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Ex-BYU student settles eviction lawsuit with apartment after gay-attraction dispute

Published March 27, 2015 9:19 am

Courts • Plaintiff emphasizes that suit was about landlord-tenant laws, not discrimination.
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A former Brigham Young University student has settled a lawsuit with a Provo apartment complex over an eviction that he claims followed a dispute with roommates who wanted him out of the house, the school and the LDS Church because they believed he was gay.

Andrew White was evicted from the Village at South Campus in Provo on Jan. 23, 10 days after the disagreement between the former student and his three male roommates. Court papers say the argument escalated from gay slurs into fisticuffs that left White with bruised ribs.

The lawsuit, which named apartment complex owner Peak Joaquin Holdings, LLC, as the sole defendant, was filed March 19. The complex is considered "BYU-approved" housing and holds residents to the moral standards of the university's honor code — conduct that mirrors the religious principles of the school's owner, The Church of Jesus Christ of Latter-day Saints.



The settlement was announced in a statement by White released Thursday evening by his attorney, Daniel Ybarra.

Terms of the deal were not disclosed, however, White had been seeking more than $101,000 in damages, to cover relocation costs, repair and replacement of personal belongings and as compensation for the fear, anxiety and stress he has suffered since the January dispute.

White's statement clarified that the lawsuit was a matter of landlord-tenant law and not a claim that White had been the victim of discrimination by the apartment complex staff or its owners.

"I stand strongly against any form of invidious discrimination, particularly the type of behavior that my roommates exhibited toward me," he said in the statement. "However, my complaint against the Village did not allege discrimination by them. I didn't allege that in my complaint and I won't allege that now."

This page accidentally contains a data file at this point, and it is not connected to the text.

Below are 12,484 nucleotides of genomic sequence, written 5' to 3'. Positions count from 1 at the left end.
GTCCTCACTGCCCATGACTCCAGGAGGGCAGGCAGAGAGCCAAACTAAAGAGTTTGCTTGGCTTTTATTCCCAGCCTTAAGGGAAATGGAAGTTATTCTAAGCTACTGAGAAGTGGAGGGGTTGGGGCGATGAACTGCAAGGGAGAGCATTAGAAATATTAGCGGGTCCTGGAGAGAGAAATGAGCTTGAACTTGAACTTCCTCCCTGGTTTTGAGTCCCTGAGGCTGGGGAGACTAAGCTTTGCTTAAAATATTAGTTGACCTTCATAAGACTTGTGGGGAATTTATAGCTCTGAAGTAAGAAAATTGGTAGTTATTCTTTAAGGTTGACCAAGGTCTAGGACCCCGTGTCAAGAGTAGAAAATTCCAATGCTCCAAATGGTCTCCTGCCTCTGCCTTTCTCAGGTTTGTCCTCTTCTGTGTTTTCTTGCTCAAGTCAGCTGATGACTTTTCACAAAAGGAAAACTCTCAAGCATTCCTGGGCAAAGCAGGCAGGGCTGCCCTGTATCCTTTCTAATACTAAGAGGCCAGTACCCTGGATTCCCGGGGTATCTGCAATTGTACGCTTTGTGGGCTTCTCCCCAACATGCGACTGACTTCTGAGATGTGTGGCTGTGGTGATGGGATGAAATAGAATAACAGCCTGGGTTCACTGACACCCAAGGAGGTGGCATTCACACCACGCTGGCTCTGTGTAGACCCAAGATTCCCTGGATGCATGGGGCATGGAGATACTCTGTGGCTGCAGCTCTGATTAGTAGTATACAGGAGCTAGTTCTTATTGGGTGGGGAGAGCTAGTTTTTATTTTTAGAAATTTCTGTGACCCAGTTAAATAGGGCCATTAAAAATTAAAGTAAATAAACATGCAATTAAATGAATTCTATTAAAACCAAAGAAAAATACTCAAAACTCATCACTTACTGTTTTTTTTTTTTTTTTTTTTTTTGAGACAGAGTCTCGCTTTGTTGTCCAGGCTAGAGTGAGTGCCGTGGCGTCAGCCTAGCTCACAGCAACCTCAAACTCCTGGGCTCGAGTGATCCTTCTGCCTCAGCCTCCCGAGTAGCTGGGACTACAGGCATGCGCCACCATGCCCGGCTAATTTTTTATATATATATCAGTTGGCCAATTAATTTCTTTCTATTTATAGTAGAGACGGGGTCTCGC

White stands against the discrimination he experienced at the hands of his roommates, but the complex did not discriminate against him, the statement said, and the lawsuit was over landlord tenant law.

According to the lawsuit, in early January, White confided to one roommate that he "felt same-sex attraction." The roommate shared that information with others who lived in the apartment without White's knowledge.

Days later, an argument over food turned into an altercation that included threats, gay slurs and statements that White should not be permitted to live in the apartment, study at Brigham Young University, be a member of The Church of Jesus Christ of Latter-day Saints or work at the Missionary Training Center, court papers say.

White initially refused to leave, but ultimately did so after his roommates allegedly entered his room, dragged him out of bed and began removing his personal belongings from the residence.

He was relocated to an empty apartment, but was later served with eviction papers after he went to his former residence, which triggered another dispute.

A copy of the eviction notice, which was included with court filings, said White had violated the policies in his lease, including residential living standards and BYU's honor code, but provided no specific details.

Ybarra declined to comment on the case in a telephone call with The Tribune on Wednesday and Lance Freeman, the apartment complex manager, did not return messages left at his office. Court records do not list an attorney for Peak Joaquin Holdings

The lawsuit contends White was wrongly ejected and said Freeman should have known his actions — including telling apartment staff that White was a homosexual — carried "an unreasonable risk" of emotional distress because he knew that that information had in the past "directly led to an assault."

White has since relocated and is no longer attending BYU, although Ybarra told The Tribune on Thursday that White intends to go back to the school.

BYU spokeswoman Carrie Jenkins said the university conducted its own investigation of the alleged incident, but she said its findings are private.

Provo police investigated the incident and have referred the case to the city attorney's office for consideration of criminal charges.

jdobner@sltrib.com

 

 

 

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